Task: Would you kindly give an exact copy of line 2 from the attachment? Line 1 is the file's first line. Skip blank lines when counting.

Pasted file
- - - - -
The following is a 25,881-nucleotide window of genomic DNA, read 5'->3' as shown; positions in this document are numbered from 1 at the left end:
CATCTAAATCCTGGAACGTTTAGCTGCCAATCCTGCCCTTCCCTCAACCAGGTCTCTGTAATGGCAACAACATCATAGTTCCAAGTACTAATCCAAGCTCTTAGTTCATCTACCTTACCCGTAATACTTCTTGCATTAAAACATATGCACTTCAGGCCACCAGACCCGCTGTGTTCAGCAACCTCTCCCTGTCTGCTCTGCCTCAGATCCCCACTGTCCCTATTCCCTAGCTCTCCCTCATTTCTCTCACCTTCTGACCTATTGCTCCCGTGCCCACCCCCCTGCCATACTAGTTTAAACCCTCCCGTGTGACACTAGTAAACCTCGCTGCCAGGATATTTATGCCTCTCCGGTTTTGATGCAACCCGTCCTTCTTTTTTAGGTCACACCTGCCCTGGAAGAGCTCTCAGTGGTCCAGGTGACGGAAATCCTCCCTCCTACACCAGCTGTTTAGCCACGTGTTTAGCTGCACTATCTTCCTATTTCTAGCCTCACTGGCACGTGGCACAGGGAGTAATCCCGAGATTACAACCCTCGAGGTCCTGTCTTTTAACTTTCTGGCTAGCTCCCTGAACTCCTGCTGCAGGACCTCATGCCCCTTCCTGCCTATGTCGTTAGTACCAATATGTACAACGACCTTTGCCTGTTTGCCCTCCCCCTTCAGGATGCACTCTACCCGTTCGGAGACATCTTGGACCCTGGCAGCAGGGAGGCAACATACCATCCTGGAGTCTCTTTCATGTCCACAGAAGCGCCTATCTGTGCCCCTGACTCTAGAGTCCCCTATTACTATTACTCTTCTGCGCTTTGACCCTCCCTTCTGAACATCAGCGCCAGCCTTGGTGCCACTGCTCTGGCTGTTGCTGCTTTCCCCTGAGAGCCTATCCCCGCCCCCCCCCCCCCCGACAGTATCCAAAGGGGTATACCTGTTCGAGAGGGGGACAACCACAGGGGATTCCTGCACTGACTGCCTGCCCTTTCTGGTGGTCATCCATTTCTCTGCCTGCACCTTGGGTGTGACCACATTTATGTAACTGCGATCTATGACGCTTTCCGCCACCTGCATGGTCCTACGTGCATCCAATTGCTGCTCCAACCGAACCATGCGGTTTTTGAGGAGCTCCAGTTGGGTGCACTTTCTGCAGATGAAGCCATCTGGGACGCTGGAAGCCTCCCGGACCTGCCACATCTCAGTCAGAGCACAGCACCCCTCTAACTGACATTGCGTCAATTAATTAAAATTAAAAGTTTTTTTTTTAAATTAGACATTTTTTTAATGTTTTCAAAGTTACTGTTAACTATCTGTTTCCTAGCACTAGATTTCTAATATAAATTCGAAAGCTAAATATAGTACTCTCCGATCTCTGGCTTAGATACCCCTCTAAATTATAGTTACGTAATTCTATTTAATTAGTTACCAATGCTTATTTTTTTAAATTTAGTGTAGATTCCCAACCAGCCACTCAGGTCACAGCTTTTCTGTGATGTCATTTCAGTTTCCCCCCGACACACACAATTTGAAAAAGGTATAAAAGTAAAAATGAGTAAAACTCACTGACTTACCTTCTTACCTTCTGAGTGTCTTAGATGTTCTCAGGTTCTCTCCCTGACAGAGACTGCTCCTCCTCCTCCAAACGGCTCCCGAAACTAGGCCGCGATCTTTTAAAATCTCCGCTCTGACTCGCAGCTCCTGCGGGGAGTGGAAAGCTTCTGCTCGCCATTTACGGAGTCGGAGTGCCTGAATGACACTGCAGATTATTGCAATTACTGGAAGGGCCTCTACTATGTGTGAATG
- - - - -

CATCTAAATCCTGGAACGTTTAGCTGCCAATCCTGCCCTTCCCTCAACCAGGTCTCTGTAATGGCAACAACATCATAGTTCCAAGTACTAATCCAAGCTCTTAGTTCATCTACCTTACCCGTAATACTTCTTGCATTAAAACATATGCACTTCAGGCCACCAGACCCGCTGTGTTCAGCAACCTCTCCCTGTCTGCTCTGCCTCAGATCCCCACTGTCCCTATTCCCTAGCTCTCCCTCATTTCTCTCACCTTCTGACCTATTGCTCCCGTGCCCACCCCCCTGCCATACTAGTTTAAACCCTCCCGTGTGACACTAGTAAACCTCGCTGCCAGGATATTTATGCCTCTCCGGTTTTGATGCAACCCGTCCTTCTTTTTTAGGTCACACCTGCCCTGGAAGAGCTCTCAGTGGTCCAGGTGACGGAAATCCTCCCTCCTACACCAGCTGTTTAGCCACGTGTTTAGCTGCACTATCTTCCTATTTCTAGCCTCACTGGCACGTGGCACAGGGAGTAATCCCGAGATTACAACCCTCGAGGTCCTGTCTTTTAACTTTCTGGCTAGCTCCCTGAACTCCTGCTGCAGGACCTCATGCCCCTTCCTGCCTATGTCGTTAGTACCAATATGTACAACGACCTTTGCCTGTTTGCCCTCCCCCTTCAGGATGCACTCTACCCGTTCGGAGACATCTTGGACCCTGGCAGCAGGGAGGCAACATACCATCCTGGAGTCTCTTTCATGTCCACAGAAGCGCCTATCTGTGCCCCTGACTCTAGAGTCCCCTATTACTATTACTCTTCTGCGCTTTGACCCTCCCTTCTGAACATCAGCGCCAGCCTTGGTGCCACTGCTCTGGCTGTTGCTGCTTTCCCCTGAGAGCCTATCCCCGCCCCCCCCCCCCCCGACAGTATCCAAAGGGGTATACCTGTTCGAGAGGGGGACAACCACAGGGGATTCCTGCACTGACTGCCTGCCCTTTCTGGTGGTCATCCATTTCTCTGCCTGCACCTTGGGTGTGACCACATTTATGTAACTGCGATCTATGACGCTTTCCGCCACCTGCATGGTCCTACGTGCATCCAATTGCTGCTCCAACCGAACCATGCGGTTTTTGAGGAGCTCCAGTTGGGTGCACTTTCTGCAGATGAAGCCATCTGGGACGCTGGAAGCCTCCCGGACCTGCCACATCTCAGTCAGAGCACAGCACCCCTCTAACTGACATTGCGTCAATTAATTAAAATTAAAAGTTTTTTTTTTAAATTAGACATTTTTTTAATGTTTTCAAAGTTACTGTTAACTATCTGTTTCCTAGCACTAGATTTCTAATATAAATTCGAAAGCTAAATATAGTACTCTCCGATCTCTGGCTTAGATACCCCTCTAAATTATAGTTACGTAATTCTATTTAATTAGTTACCAATGCTTATTTTTTTAAATTTAGTGTAGATTCCCAACCAGCCACTCAGGTCACAGCTTTTCTGTGATGTCATTTCAGTTTCCCCCCGACACACACAATTTGAAAAAGGTATAAAAGTAAAAATGAGTAAAACTCACTGACTTACCTTCTTACCTTCTGAGTGTCTTAGATGTTCTCAGGTTCTCTCCCTGACAGAGACTGCTCCTCCTCCTCCAAACGGCTCCCGAAACTAGGCCGCGATCTTTTAAAATCTCCGCTCTGACTCGCAGCTCCTGCGGGGAGTGGAAAGCTTCTGCTCGCCATTTACGGAGTCGGAGTGCCTGAATGACACTGCAGATTATTGCAATTACTGGAAGGGCCTCTACTATGTGTGAATG